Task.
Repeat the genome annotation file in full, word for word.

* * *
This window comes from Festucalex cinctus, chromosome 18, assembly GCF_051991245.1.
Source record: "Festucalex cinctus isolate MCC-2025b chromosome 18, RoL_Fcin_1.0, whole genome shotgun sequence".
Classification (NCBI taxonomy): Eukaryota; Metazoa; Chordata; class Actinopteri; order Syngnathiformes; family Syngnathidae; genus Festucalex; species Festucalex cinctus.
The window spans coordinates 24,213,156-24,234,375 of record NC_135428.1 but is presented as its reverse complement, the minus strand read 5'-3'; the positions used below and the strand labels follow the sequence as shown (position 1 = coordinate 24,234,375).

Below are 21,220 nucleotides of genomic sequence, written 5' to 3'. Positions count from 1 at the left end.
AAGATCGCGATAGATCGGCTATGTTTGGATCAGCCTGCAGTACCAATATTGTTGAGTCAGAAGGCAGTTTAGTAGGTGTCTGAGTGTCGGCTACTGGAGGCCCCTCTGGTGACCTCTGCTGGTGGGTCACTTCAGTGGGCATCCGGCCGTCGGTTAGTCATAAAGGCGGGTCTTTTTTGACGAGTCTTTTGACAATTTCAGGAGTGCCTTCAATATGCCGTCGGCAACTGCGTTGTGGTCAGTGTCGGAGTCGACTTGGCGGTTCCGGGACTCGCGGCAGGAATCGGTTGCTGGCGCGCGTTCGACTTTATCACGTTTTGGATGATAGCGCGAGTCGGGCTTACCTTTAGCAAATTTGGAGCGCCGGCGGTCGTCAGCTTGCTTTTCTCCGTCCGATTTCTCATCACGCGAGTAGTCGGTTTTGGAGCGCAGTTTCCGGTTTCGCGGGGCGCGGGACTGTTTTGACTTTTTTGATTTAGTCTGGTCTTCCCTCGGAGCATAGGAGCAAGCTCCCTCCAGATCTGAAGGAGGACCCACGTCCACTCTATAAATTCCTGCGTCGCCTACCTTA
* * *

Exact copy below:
This window comes from Festucalex cinctus, chromosome 18, assembly GCF_051991245.1.
Source record: "Festucalex cinctus isolate MCC-2025b chromosome 18, RoL_Fcin_1.0, whole genome shotgun sequence".
Classification (NCBI taxonomy): Eukaryota; Metazoa; Chordata; class Actinopteri; order Syngnathiformes; family Syngnathidae; genus Festucalex; species Festucalex cinctus.
The window spans coordinates 24,213,156-24,234,375 of record NC_135428.1 but is presented as its reverse complement, the minus strand read 5'-3'; the positions used below and the strand labels follow the sequence as shown (position 1 = coordinate 24,234,375).

Below are 21,220 nucleotides of genomic sequence, written 5' to 3'. Positions count from 1 at the left end.
AAGATCGCGATAGATCGGCTATGTTTGGATCAGCCTGCAGTACCAATATTGTTGAGTCAGAAGGCAGTTTAGTAGGTGTCTGAGTGTCGGCTACTGGAGGCCCCTCTGGTGACCTCTGCTGGTGGGTCACTTCAGTGGGCATCCGGCCGTCGGTTAGTCATAAAGGCGGGTCTTTTTTGACGAGTCTTTTGACAATTTCAGGAGTGCCTTCAATATGCCGTCGGCAACTGCGTTGTGGTCAGTGTCGGAGTCGACTTGGCGGTTCCGGGACTCGCGGCAGGAATCGGTTGCTGGCGCGCGTTCGACTTTATCACGTTTTGGATGATAGCGCGAGTCGGGCTTACCTTTAGCAAATTTGGAGCGCCGGCGGTCGTCAGCTTGCTTTTCTCCGTCCGATTTCTCATCACGCGAGTAGTCGGTTTTGGAGCGCAGTTTCCGGTTTCGCGGGGCGCGGGACTGTTTTGACTTTTTTGATTTAGTCTGGTCTTCCCTCGGAGCATAGGAGCAAGCTCCCTCCAGATCTGAAGGAGGACCCACGTCCACTCTATAAATTCCTGCGTCGCCTACCTTA